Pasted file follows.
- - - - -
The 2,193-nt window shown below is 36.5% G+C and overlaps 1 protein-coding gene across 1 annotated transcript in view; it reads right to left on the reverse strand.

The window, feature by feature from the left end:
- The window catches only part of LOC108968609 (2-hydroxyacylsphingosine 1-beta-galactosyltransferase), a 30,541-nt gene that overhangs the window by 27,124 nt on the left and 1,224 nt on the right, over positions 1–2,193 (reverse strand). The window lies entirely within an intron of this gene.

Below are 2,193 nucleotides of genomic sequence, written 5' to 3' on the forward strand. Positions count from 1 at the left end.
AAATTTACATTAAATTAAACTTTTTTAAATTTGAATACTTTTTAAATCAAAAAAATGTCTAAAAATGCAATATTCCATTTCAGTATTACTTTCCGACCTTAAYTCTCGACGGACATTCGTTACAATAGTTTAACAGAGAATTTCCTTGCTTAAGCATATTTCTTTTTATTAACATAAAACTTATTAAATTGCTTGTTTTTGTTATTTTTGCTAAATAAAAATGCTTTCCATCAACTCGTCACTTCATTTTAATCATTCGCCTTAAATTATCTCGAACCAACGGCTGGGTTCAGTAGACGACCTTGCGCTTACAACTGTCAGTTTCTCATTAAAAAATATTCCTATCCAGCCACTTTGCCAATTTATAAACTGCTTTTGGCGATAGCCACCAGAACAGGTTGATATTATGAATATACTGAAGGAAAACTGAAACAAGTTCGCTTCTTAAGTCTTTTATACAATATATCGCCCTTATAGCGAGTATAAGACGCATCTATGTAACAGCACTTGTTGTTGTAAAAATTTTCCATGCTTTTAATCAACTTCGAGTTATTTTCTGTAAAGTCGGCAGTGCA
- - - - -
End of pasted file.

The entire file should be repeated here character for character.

The 2,193-nt window shown below is 36.5% G+C and overlaps 1 protein-coding gene across 1 annotated transcript in view; it reads right to left on the reverse strand.

The window, feature by feature from the left end:
- The window catches only part of LOC108968609 (2-hydroxyacylsphingosine 1-beta-galactosyltransferase), a 30,541-nt gene that overhangs the window by 27,124 nt on the left and 1,224 nt on the right, over positions 1–2,193 (reverse strand). The window lies entirely within an intron of this gene.

Below are 2,193 nucleotides of genomic sequence, written 5' to 3' on the forward strand. Positions count from 1 at the left end.
AAATTTACATTAAATTAAACTTTTTTAAATTTGAATACTTTTTAAATCAAAAAAATGTCTAAAAATGCAATATTCCATTTCAGTATTACTTTCCGACCTTAAYTCTCGACGGACATTCGTTACAATAGTTTAACAGAGAATTTCCTTGCTTAAGCATATTTCTTTTTATTAACATAAAACTTATTAAATTGCTTGTTTTTGTTATTTTTGCTAAATAAAAATGCTTTCCATCAACTCGTCACTTCATTTTAATCATTCGCCTTAAATTATCTCGAACCAACGGCTGGGTTCAGTAGACGACCTTGCGCTTACAACTGTCAGTTTCTCATTAAAAAATATTCCTATCCAGCCACTTTGCCAATTTATAAACTGCTTTTGGCGATAGCCACCAGAACAGGTTGATATTATGAATATACTGAAGGAAAACTGAAACAAGTTCGCTTCTTAAGTCTTTTATACAATATATCGCCCTTATAGCGAGTATAAGACGCATCTATGTAACAGCACTTGTTGTTGTAAAAATTTTCCATGCTTTTAATCAACTTCGAGTTATTTTCTGTAAAGTCGGCAGTGCA